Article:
A Christmas plague of locusts

I’m sitting under the awning outside Gloria (our campervan), trying to get into the swing of working in my new outdoor office. On a small island opposite our campsite, a black swan is sitting on a nest of eggs. I’m not much of a photographer and the picture can’t do justice to the setting. Or capture the images of the locusts that are swarming in the sunshine. They don’t like shade so they leave me in peace beneath Gloria’s awning.

The Professor and Mr Punch are off doing shows at Stawell Library and I am making my first serious attempt to figure out how to set up my portable writing space.

We left Melbourne on Sunday evening and drove up the Western Highway to the Wimmera so Mr Punch could do three days of performances. Last night he performed at Mt Difficult Golf Course for the Halls Gap Community Christmas Party. The golf course is at the foot of the Grampians. As The Professor set up the booth, kangaroos bounded across the green and a small boy ran through the a swarm of locusts, kicking his feet into the air as if he were doing a strange locust-inspired dance. I suppose I should feel appalled by the locusts but I actually find them intriguing.
Yesterday, as we walked down Main Street in Stawell, thousands of locusts dipped and glided their way through the shopping centre. Christmas carols were broadcast from loud speakers and in an odd way, the locusts added to the seasonal charm. Later, Mr Punch would tell the children watching his show that Stawell was full of Christmas fairies. He’d seen them, flying around in Main Street, dancing and weaving to the tune of “I’m dreaming of a white Christmas”. A local told me it’s thirty years since she last saw a locust plague like this year’s so it’s not a regular Christmas event, just something particular to Christmas 2010.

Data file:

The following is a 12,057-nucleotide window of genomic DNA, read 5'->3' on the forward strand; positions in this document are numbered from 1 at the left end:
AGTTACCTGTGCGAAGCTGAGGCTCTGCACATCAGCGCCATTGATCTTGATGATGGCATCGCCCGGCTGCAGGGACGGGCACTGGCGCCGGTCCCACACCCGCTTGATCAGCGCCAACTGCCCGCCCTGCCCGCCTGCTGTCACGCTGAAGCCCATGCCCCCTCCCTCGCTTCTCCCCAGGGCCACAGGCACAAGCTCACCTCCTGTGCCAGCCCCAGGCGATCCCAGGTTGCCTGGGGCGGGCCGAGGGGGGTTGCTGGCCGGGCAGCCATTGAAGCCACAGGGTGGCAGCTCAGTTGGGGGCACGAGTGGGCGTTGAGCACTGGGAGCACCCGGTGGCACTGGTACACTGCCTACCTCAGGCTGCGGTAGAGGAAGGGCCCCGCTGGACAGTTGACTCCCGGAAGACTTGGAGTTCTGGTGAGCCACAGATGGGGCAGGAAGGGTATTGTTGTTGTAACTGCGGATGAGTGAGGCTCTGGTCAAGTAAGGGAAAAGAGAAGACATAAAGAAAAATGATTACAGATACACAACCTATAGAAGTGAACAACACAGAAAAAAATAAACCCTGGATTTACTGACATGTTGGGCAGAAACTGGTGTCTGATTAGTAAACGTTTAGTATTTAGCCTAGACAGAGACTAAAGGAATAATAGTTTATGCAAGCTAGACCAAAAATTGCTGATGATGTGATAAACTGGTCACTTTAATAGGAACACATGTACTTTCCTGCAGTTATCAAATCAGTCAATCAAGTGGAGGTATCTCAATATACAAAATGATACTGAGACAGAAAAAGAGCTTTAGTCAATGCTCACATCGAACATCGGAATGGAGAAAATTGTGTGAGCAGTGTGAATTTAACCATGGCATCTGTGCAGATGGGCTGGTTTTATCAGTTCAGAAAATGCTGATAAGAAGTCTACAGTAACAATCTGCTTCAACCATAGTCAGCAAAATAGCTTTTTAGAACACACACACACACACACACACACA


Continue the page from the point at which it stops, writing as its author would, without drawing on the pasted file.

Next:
This evening, I’ll be giving a talk on India Dark and historical research at the Stawell Library. Hidden stories, secret histories is the topic but there are so many stories from regional Australia that fit that premise, that aren’t part of our collective imaginations whether it be dancing with locusts or Christmas in the shadow of the Grampians that I’m starting to feel a little worried. This experiment in wandering with Mr Punch could deliver more potential story material than I’ll ever have a chance to use.

Kirsty is an Australian author of books for children and young adults.

“Every adult was once a child and the child inside them never disappears.”

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